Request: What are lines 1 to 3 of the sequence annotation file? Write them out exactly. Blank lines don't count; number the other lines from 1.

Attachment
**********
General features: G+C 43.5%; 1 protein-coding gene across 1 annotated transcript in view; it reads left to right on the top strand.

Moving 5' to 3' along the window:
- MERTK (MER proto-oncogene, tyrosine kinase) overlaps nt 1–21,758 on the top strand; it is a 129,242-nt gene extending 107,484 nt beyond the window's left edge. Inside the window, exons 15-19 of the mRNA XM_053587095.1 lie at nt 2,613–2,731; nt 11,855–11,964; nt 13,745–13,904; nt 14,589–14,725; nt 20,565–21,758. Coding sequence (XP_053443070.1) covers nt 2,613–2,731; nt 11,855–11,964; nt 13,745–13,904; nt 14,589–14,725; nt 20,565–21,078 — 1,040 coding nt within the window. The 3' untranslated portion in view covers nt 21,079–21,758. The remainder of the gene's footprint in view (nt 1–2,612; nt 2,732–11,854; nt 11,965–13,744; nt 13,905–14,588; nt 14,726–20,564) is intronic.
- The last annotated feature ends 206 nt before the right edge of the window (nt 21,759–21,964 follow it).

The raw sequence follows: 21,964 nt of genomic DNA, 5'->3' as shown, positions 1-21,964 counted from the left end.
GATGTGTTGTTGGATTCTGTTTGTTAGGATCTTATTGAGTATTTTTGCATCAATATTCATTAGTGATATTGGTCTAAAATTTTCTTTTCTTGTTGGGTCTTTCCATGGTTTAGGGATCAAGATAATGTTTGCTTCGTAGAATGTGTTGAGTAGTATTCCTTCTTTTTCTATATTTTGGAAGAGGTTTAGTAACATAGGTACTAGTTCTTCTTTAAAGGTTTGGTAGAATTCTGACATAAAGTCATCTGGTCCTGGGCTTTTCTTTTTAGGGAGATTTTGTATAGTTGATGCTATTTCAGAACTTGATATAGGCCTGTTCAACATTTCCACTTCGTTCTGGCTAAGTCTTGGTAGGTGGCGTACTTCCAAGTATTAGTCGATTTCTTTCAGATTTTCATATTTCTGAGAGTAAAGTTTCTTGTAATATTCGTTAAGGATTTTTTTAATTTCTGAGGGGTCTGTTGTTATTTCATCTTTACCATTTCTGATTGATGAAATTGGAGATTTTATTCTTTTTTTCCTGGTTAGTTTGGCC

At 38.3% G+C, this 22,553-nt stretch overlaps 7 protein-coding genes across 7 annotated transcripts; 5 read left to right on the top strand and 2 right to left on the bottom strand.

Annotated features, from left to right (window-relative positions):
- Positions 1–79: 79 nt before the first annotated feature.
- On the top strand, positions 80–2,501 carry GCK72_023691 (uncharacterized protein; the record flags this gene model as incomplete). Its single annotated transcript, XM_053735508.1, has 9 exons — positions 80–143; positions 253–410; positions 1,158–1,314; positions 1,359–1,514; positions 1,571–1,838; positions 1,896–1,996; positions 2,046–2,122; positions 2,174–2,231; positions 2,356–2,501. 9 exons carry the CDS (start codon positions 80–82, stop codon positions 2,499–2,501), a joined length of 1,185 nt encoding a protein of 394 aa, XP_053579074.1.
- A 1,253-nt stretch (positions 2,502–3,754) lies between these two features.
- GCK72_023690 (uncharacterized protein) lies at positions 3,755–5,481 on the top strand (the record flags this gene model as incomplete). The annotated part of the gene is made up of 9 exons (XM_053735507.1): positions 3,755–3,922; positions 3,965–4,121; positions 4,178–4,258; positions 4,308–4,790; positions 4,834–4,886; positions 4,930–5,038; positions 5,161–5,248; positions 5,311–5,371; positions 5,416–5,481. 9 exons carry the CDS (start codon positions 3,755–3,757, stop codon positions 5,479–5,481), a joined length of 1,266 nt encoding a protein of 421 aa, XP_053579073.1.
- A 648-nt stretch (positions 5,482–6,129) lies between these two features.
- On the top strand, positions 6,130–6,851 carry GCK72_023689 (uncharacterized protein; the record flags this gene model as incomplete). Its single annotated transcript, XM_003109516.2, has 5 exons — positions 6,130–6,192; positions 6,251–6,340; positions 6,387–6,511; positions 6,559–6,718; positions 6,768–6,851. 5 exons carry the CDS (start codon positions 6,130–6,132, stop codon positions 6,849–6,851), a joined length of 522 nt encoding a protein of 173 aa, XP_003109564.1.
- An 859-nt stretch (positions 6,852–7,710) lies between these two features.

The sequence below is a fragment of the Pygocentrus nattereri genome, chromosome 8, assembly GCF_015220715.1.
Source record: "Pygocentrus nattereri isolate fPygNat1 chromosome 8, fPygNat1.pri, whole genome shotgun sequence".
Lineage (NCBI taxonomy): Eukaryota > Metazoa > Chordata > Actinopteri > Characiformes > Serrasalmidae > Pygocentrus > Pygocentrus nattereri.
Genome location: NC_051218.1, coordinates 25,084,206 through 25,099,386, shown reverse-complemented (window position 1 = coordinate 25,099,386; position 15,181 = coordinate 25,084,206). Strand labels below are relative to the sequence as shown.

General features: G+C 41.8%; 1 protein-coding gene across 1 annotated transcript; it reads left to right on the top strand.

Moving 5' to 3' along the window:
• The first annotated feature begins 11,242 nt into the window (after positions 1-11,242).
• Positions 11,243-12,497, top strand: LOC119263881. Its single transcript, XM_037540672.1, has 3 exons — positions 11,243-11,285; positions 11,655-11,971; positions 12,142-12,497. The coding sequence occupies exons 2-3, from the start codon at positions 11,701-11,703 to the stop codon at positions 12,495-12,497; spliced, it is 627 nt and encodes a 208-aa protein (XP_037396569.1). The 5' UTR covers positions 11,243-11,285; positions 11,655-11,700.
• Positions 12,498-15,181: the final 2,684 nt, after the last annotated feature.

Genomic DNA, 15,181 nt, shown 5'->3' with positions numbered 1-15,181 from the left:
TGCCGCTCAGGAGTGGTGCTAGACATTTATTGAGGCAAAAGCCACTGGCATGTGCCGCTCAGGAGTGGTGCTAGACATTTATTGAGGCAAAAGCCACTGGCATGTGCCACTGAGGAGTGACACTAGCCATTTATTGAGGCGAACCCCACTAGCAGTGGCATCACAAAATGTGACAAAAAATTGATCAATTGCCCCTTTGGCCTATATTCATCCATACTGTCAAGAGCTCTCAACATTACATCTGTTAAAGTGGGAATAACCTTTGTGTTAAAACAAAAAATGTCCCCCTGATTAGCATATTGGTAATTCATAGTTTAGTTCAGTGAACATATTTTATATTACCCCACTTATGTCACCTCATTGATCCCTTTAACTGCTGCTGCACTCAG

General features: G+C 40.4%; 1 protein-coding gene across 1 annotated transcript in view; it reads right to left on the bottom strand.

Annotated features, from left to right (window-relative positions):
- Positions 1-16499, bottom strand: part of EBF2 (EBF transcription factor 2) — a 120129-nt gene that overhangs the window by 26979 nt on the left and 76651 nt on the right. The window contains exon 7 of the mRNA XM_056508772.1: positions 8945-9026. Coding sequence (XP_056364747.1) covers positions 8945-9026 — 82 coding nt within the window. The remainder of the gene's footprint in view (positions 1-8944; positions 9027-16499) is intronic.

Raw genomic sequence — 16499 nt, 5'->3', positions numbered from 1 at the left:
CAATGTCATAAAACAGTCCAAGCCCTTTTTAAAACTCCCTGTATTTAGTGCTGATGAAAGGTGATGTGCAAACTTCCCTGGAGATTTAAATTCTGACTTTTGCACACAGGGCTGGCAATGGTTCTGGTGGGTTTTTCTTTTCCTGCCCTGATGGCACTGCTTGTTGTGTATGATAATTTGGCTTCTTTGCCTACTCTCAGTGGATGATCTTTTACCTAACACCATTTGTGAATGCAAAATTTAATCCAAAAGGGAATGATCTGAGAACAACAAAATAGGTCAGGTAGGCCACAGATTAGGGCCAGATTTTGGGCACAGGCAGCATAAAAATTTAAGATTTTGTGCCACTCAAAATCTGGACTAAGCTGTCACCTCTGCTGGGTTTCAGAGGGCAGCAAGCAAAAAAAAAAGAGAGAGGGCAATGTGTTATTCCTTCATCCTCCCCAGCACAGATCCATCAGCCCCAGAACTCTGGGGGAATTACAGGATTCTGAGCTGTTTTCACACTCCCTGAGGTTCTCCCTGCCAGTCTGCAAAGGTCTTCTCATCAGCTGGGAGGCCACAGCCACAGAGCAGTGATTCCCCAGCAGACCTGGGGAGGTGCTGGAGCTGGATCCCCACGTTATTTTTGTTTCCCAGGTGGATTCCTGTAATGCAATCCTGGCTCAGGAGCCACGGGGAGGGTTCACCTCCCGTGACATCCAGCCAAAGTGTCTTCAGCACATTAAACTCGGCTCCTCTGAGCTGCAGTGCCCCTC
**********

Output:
General features: G+C 43.5%; 1 protein-coding gene across 1 annotated transcript in view; it reads left to right on the top strand.

Moving 5' to 3' along the window:
- MERTK (MER proto-oncogene, tyrosine kinase) overlaps nt 1–21,758 on the top strand; it is a 129,242-nt gene extending 107,484 nt beyond the window's left edge. Inside the window, exons 15-19 of the mRNA XM_053587095.1 lie at nt 2,613–2,731; nt 11,855–11,964; nt 13,745–13,904; nt 14,589–14,725; nt 20,565–21,758. Coding sequence (XP_053443070.1) covers nt 2,613–2,731; nt 11,855–11,964; nt 13,745–13,904; nt 14,589–14,725; nt 20,565–21,078 — 1,040 coding nt within the window. The 3' untranslated portion in view covers nt 21,079–21,758. The remainder of the gene's footprint in view (nt 1–2,612; nt 2,732–11,854; nt 11,965–13,744; nt 13,905–14,588; nt 14,726–20,564) is intronic.